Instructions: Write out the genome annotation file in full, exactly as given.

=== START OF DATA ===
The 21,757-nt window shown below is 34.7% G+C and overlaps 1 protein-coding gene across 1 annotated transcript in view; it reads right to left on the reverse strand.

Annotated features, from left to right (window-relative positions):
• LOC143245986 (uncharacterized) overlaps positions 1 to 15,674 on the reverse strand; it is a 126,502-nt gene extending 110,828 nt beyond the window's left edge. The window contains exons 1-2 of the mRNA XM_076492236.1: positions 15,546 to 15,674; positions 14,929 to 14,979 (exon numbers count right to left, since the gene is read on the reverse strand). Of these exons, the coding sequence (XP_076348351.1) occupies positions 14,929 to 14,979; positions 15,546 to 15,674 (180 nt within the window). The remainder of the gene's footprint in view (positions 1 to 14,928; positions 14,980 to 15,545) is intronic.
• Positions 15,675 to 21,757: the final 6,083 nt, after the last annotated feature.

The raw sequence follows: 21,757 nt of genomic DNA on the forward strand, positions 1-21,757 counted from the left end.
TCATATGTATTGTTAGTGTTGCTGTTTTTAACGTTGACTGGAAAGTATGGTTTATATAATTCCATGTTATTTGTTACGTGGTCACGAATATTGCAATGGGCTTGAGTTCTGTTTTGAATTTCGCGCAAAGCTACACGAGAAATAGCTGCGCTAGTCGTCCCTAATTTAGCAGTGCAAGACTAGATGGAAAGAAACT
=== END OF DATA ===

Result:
The 21,757-nt window shown below is 34.7% G+C and overlaps 1 protein-coding gene across 1 annotated transcript in view; it reads right to left on the reverse strand.

Annotated features, from left to right (window-relative positions):
• LOC143245986 (uncharacterized) overlaps positions 1 to 15,674 on the reverse strand; it is a 126,502-nt gene extending 110,828 nt beyond the window's left edge. The window contains exons 1-2 of the mRNA XM_076492236.1: positions 15,546 to 15,674; positions 14,929 to 14,979 (exon numbers count right to left, since the gene is read on the reverse strand). Of these exons, the coding sequence (XP_076348351.1) occupies positions 14,929 to 14,979; positions 15,546 to 15,674 (180 nt within the window). The remainder of the gene's footprint in view (positions 1 to 14,928; positions 14,980 to 15,545) is intronic.
• Positions 15,675 to 21,757: the final 6,083 nt, after the last annotated feature.

The raw sequence follows: 21,757 nt of genomic DNA on the forward strand, positions 1-21,757 counted from the left end.
TCATATGTATTGTTAGTGTTGCTGTTTTTAACGTTGACTGGAAAGTATGGTTTATATAATTCCATGTTATTTGTTACGTGGTCACGAATATTGCAATGGGCTTGAGTTCTGTTTTGAATTTCGCGCAAAGCTACACGAGAAATAGCTGCGCTAGTCGTCCCTAATTTAGCAGTGCAAGACTAGATGGAAAGAAACT